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Saturday, September 21

“You Do Not Receive Our Testimony” (John 3:11)

I have always had a bit of a soft spot in my heart for Nicodemus. Jesus is the new kid on the block, the new radical. He is already stirring up problems for the religious establishment, and Nicodemus takes a pretty big risk. He comes at night, during his normal study time but also under the cloak of darkness, and wants to talk with Jesus face to face. (How many personal and organizational conflicts would be settled if we would follow Nicodemus’ example and actually talk with the other person rather than attack and gossip.)

What apparently drove Nicodemus was that while Jesus seemed to be radical — cleansing the temple was not an act of compliance with the status quo — Nicodemus cannot avoid the obvious fact of Jesus’ miracles and the implication that Jesus must therefore be from God. He’s pretty bold if you stop and think about it.

Jesus of course gets right to the point, and Nicodemus struggles to keep up, falling further and further behind with every verse. Eventually Jesus is monologuing and Nicodemus seems not to exist.

But there is more to the story than that, and it is seen in the alternating between singular and plural, a grammatical nicety that comes into English only with difficulty.

Nicodemus comes and says that “we” know you are from God. Nicodemus is stating not just his conclusion but that of others. Jesus responds, “I say to you (singular) that without rebirth no one (singular) can see the kingdom of God.”

Nicodemus misunderstands the spiritual level of the statement and Jesus responds, “I say to you (singular), without the cleansing and regenerating work of the Spirit (my interpretation), no one (singular) can enter God’s kingdom.” So far so good.

The discussion continues in the singular until v 7 when Jesus says, “Do not marvel that I say to you (singular), it is necessary for you (plural) to be born again.” What is going on? Nicodemus came as a representative of Pharisaical Judaism, and Jesus is returning to that starting point. He is starting to expand his comments beyond the night’s discussion.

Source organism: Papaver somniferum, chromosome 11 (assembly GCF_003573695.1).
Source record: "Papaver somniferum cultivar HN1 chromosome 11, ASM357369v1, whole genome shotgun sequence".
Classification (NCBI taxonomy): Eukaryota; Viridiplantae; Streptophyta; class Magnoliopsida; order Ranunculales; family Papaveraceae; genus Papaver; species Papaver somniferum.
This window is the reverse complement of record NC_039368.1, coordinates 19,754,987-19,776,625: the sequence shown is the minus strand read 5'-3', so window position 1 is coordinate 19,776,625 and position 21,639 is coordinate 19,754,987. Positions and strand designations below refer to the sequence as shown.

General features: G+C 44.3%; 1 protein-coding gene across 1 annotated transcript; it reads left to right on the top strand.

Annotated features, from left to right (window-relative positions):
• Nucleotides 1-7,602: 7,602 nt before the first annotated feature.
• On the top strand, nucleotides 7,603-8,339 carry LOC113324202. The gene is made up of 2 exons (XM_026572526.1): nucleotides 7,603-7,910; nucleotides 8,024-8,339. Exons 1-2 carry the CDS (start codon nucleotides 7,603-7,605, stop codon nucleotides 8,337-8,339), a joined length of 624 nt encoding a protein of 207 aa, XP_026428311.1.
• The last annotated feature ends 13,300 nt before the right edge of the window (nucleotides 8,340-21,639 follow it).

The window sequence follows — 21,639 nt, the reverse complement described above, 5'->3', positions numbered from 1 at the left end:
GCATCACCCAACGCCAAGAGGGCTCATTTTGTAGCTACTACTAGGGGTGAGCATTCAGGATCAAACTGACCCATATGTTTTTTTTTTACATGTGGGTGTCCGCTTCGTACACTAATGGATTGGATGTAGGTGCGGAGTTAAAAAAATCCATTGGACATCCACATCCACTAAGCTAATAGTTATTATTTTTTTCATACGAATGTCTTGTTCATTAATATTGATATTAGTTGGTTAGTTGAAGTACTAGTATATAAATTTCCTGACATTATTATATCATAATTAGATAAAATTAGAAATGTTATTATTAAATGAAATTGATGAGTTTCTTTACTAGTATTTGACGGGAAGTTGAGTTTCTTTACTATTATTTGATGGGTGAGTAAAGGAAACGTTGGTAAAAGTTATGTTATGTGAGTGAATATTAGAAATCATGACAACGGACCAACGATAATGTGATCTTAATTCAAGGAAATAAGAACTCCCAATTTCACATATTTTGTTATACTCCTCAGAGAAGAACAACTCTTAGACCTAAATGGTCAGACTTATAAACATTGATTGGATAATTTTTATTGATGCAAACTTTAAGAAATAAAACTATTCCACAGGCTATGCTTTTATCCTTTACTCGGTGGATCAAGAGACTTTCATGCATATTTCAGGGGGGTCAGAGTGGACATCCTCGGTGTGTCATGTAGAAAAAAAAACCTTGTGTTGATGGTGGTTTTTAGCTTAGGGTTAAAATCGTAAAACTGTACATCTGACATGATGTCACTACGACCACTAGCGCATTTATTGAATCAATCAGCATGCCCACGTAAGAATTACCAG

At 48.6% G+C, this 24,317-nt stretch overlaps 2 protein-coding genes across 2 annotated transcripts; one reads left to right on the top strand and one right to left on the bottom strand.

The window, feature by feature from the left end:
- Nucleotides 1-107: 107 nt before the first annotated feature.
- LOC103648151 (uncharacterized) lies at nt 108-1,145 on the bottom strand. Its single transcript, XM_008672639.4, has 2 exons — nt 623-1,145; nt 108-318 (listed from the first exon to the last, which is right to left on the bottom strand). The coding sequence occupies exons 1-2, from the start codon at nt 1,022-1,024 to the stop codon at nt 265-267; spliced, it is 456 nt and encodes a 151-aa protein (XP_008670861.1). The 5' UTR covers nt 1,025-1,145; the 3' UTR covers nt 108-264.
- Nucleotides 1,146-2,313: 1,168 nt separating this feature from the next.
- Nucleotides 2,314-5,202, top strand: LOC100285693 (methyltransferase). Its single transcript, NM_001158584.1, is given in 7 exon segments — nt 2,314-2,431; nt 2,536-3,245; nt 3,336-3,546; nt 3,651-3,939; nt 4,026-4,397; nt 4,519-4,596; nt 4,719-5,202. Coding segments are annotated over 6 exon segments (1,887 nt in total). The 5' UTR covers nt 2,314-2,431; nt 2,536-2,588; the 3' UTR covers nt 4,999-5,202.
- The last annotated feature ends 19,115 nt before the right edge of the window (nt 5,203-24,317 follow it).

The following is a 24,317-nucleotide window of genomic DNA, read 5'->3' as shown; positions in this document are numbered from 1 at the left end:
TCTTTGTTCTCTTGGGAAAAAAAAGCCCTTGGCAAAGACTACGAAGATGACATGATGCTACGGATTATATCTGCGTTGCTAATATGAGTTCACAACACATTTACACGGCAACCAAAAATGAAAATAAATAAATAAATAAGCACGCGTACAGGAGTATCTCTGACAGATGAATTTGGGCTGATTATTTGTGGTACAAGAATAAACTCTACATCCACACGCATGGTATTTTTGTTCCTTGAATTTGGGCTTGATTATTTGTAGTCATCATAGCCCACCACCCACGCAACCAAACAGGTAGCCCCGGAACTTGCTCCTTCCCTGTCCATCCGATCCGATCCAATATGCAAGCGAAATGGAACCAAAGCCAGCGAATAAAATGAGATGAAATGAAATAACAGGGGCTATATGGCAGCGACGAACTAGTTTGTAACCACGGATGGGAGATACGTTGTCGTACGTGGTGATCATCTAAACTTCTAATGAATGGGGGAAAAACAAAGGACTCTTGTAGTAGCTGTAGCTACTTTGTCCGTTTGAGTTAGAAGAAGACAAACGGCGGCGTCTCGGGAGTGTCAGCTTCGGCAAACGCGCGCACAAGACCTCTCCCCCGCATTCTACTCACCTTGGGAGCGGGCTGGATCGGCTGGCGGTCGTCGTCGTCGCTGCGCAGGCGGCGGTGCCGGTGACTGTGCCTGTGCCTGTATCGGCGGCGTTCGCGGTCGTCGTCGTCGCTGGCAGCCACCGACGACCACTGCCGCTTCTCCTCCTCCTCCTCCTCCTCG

Nicodemus’ lack of understand elicits a harsher rebuke: “You are the teacher of Israel and you do not know these things?” The “the” is critical; as a Pharisee and as one who holds the keys of the kingdom for many, he should have understood the spiritual nature of the kingdom. And so should the rest of the Jewish leadership.

And finally, in v 11 Jesus says, “Very truly I tell you (singular), we speak of what we know, and we testify to what we have seen, but still you people do not accept our testimony” (TNIV). The use of “people” is their way of indicating the pronoun “you” is plural. Others do it with footnotes (e.g., ESV).

I find the interchange between singular and plural interesting, and unfortunately it is hard to bring into English. But there is something else. Critical scholarship looks at the move from dialogue to monologue, especially from v 16 on, as an indication that the monologue is a creation of John’s and never happened. Jesus never said John 3:16. For many reasons I do not accept their conclusion, and one of the reasons is the shifting between singular and plural that we have been discussing.

Nicodemus comes as a representative of the Jewish leadership. He fails to understand the nature of Jesus’ ministry (it is spiritual) and he fails to understand the nature of Jesus himself (“we know that you are a teacher”). Jesus understands the dynamics of the meeting and gets to the heart of the matter.

1. Entrance into the kingdom is a spiritual reality. Nicodemus and his buddies must be spiritually born again, from above.

2. Jesus is not merely a teacher, even a teach from God. He is the Son of Man (v 13) who is the proper object of their faith (v 15) and the source of eternal spiritual life. He is God’s only Son who came not to condemn the world but to save it. If Nicodemus and the rest of the Pharisees and scribes do not believe in Jesus, they stand condemned.

The “monologue” is not some irrelevant creation formed from decades of John’s supposedly creative thinking. It is Jesus getting to the heart of the matter. He knows what is in Nicodemus’ heart and he refuses to leave the conversation at a superficial level.

Fortunately, we know that Nicodemus did come to the light so that all could see that his deeds have been done in God (v 21). Someday all true followers of Jesus will get to ask Nicodemus if the interchange of singular and plural was one of Jesus’ hints as to the full answer of Jesus. Don’t be late for that class.